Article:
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  • Writer's pictureDayna Dumont

How Your Tax Preparer May be Making Mistakes. And What to Do About it Right Now.

Updated: Mar 31, 2022

I once got someone out of a CRA debt of over $100,000.

That’s nothing compared to the stress, anxiety, and worry I’ve saved others. You might think you’re in safe hands when hiring a tax preparer, but they can’t all be treated equally.

I’ve seen it all! Use of improper return forms, missing business deductions, and improperly calculating HST. The purpose of this article is to assist you in gaining awareness and to help keep money in your pocket. My intention is also to provide some comfort that with the right help, any error can be identified and fixed – although the taxpayer may still owe interest and penalties.

How to Avoid Tax Preparer’s Errors

At the end of the day, you are responsible for how your tax return is submitted. So, choosing the right tax preparer is on you.

Often, I clean up messes — the messes of other tax preparers. I love the challenge of finding and fixing an error almost as much as I love helping taxpayers save as much money as possible.

I’m meticulous. Which is an absolute must when handling people’s financials. I mean, most people know nothing about their tax returns. They hand off their documents to their tax preparer trusting they know what they’re talking about and trusting they do the right thing.

To boost your awareness of the importance of hiring a real professional tax preparer, I’ve put together the following list of some of the common errors I’ve come across when it comes to errors made in tax returns.

Tax Preparer’s Common Errors - HST Remittances

Not only do HST remittances need to be submitted by the applicable deadline to avoid penalties and interest, but the amounts indicated on the returns must also be accurate.

To give you a better idea of this kind of situation, I once had a sole proprietor hire me to look into the last two years of tax filings. Upon review, there were errors made on both returns. The returns claimed sales revenue with the HST value included in the total amount; however, the tax preparer neglected to deduct the HST amount, resulting in the taxpayer paying income tax on HST.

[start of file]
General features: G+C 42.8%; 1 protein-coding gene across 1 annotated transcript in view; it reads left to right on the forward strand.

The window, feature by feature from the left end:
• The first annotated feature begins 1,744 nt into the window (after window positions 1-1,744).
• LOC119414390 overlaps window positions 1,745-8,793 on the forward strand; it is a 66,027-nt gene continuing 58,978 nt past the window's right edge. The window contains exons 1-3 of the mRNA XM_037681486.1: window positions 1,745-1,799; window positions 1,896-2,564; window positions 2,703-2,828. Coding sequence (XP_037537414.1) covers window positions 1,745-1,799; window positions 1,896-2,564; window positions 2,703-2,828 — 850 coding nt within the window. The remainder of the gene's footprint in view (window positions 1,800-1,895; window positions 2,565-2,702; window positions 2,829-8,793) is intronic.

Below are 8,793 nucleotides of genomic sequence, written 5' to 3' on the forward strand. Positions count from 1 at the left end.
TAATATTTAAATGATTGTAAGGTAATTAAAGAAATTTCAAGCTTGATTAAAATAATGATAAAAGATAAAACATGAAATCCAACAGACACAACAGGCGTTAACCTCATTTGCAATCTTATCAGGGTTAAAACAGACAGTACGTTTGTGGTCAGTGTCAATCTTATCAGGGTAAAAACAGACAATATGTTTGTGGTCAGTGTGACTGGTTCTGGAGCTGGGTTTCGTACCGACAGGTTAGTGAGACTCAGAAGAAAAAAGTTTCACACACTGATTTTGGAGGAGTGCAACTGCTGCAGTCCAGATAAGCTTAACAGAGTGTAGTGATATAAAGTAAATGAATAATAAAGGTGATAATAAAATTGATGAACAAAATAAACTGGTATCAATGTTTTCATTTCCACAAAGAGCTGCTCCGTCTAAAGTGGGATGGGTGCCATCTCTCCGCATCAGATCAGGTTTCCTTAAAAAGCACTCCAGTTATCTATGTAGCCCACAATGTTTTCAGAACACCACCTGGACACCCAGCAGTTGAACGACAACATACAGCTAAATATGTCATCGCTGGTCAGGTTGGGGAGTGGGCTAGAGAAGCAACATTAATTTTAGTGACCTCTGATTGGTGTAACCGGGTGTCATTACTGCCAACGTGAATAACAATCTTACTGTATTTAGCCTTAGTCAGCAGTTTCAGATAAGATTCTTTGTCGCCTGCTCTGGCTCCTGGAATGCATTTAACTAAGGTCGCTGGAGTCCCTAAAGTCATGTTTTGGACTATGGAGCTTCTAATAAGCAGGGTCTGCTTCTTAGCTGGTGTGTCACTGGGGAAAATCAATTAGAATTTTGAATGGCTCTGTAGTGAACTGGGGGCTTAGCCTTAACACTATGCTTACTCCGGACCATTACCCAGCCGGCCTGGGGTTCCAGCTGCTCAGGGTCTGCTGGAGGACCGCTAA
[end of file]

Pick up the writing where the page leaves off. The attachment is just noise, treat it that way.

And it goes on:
The tax preparer also failed to file HST remittances for both years. Therefore the taxpayer was penalized for two years of late filing penalties plus accrued interest on the amounts owing over the two years.

In this particular case, I corrected both years of tax returns. The taxpayer received their money back for overpayment in income tax, and I also filed the two years of HST remittances.

Pension Claims

When it comes to entering income received, accuracy is crucial to ensure the individual does not end up owing more income tax than necessary.

For example, I was previously hired by a senior who was on the hook for over $3,000 because their tax preparer claimed one pension slip twice on their tax return. This meant the taxpayer was required to make instalment payments in the current year.

The taxpayer in this situation had previously advised the tax preparer of this error, and they proceeded to file a T1 adjustment. Unfortunately, the T1 form was filled out incorrectly by the tax preparer, and nothing further was done at that point. That’s when the individual came to me.

I quickly identified the discrepancy in the T1 adjustment form, fixed it, and submitted it to the CRA. The taxpayer was no longer required to make instalment payments. The taxpayer also received a tax overpayment refund of almost $1000.